Talking About Family History of Cancer With New Partners and Loved Ones

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talking fam history bubbles

As we grow older and enter middle age, thoughts about our health and its implications for the future become more pronounced: particularly when it comes to cancer. The mere mention of “the big ‘C’” is enough to prompt us to change the subject, or even experience feelings of panic.

This is even more stressful when we try to have this discussion with a new significant other, or a loved one. In this blog post, we’ll try to better explain the implications of family cancer history and the current strengths and shortcomings in the knowledge we can gain from it, to help you better understand your risks and assist in these conversations.

Understanding Your Family History of Cancer

When approaching any medical conversation, it’s essential to be well-informed and armed with facts. Your family history can hold valuable information about potential health risks, including cancer. So, if you have a family cancer history, then it is important to understand what that means for you.

To fully understand your risk of cancer based on your family history, you need to learn a little about your DNA, and where it comes from. You receive half of your DNA from each of your parents. So, each child only has a 50% chance of inheriting any increased disease risk from one parent. This is good news, because this means that having a family history of cancer does not necessarily mean that you have an increased risk of having inherited cancer risk!

half dna each parent

The first step to understand the implications of your families’ cancer history for you, is to have genetic testing done. If you have a parent or family member who had/has cancer, they should be the first one to get genetic testing. This testing will check their DNA to see if they have any pathogenic variants. Pathogenic variants are inherited genetic differences linked to disease. If they have a known pathogenic variant associated with their cancer, the good news is that then you can be tested for it.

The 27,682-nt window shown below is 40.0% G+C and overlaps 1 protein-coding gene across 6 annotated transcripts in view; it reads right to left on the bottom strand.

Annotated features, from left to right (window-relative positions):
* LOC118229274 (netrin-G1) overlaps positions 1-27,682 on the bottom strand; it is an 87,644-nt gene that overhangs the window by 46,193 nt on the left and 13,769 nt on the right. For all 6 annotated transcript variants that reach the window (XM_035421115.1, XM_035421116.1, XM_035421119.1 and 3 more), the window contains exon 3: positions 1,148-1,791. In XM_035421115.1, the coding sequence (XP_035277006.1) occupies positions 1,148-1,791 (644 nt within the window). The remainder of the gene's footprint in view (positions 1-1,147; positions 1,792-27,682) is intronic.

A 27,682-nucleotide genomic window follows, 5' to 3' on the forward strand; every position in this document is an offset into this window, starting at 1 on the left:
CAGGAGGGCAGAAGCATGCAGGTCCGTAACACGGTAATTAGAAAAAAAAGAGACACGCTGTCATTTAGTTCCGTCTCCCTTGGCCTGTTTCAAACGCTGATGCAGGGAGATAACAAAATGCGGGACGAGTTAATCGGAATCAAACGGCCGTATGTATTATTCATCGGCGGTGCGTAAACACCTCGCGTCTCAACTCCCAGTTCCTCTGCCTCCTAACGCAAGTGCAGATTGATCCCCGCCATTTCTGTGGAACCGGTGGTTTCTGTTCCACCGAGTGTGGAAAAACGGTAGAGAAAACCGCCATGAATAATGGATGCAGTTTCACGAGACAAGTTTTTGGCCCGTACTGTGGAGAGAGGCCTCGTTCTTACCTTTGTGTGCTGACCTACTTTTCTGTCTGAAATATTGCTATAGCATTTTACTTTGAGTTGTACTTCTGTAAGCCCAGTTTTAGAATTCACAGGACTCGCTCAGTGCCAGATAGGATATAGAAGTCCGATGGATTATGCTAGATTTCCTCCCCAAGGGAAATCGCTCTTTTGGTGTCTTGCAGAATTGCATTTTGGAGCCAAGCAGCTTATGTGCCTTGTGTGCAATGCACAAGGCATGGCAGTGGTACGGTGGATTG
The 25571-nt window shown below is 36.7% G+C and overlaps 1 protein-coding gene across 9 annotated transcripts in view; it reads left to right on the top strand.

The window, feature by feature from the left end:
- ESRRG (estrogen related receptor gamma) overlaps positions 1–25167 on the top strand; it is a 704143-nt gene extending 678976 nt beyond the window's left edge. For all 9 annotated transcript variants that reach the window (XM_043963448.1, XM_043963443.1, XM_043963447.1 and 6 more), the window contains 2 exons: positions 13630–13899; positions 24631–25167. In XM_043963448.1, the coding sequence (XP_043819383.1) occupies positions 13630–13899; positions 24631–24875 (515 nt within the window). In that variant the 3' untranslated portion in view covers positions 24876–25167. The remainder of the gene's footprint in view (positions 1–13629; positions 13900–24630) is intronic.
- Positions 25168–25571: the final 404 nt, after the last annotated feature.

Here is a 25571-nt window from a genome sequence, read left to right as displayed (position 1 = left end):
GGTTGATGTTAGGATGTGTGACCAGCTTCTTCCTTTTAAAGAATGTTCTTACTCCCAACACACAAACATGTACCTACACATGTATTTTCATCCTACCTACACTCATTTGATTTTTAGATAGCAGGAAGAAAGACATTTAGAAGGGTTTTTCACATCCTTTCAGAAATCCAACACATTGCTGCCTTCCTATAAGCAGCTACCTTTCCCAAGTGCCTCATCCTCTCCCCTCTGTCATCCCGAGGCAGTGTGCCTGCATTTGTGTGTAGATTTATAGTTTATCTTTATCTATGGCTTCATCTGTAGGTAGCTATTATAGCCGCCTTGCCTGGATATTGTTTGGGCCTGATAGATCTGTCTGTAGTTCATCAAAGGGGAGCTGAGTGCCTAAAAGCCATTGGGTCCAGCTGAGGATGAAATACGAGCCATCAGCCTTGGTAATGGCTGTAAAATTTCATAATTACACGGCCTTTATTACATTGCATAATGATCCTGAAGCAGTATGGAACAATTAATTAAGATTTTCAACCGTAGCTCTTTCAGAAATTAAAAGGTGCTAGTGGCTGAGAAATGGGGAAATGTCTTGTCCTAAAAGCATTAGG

what is a pathogenic variant

Remember, there is only a 50% chance that you will have inherited this from your parent. If your parent has a pathogenic variant explaining their cancer, and you do not have your parent’s pathogenic variant, you are not considered to be at an increased risk of cancer based on your family history.

If the results from your tested family member are that they do not have any known pathogenic variants, you may think that this is “good news”. Unfortunately, the truth is that we have not identified the majority of pathogenic variants that explain family cancer. So, a negative result can just mean that we don’t know the reason for your family cancer history, and thus, we do not have anything to test you for.

Fortunately, MiraKind is working on finding additional markers of family cancer risk, see below!

What should you do if a family member with cancer is unable or unwilling to have genetic testing? It is still reasonable to have genetic testing yourself, and while this information will not be as helpful as this information paired with genetic testing from a family member, it still could be helpful for you.

Getting Genetic Testing & Seeking Professional Advice

Once you’ve decided that you want to better understand your family cancer history, it’s time to put a plan into motion. The most noteworthy part of your action plan will be seeking guidance from healthcare professionals. These experts can help you or your family member get genetic testing, and support all of you to understand any results. We’ve found that making informed choices about family planning, healthcare decisions, and preventive measures as a team can be quite empowering!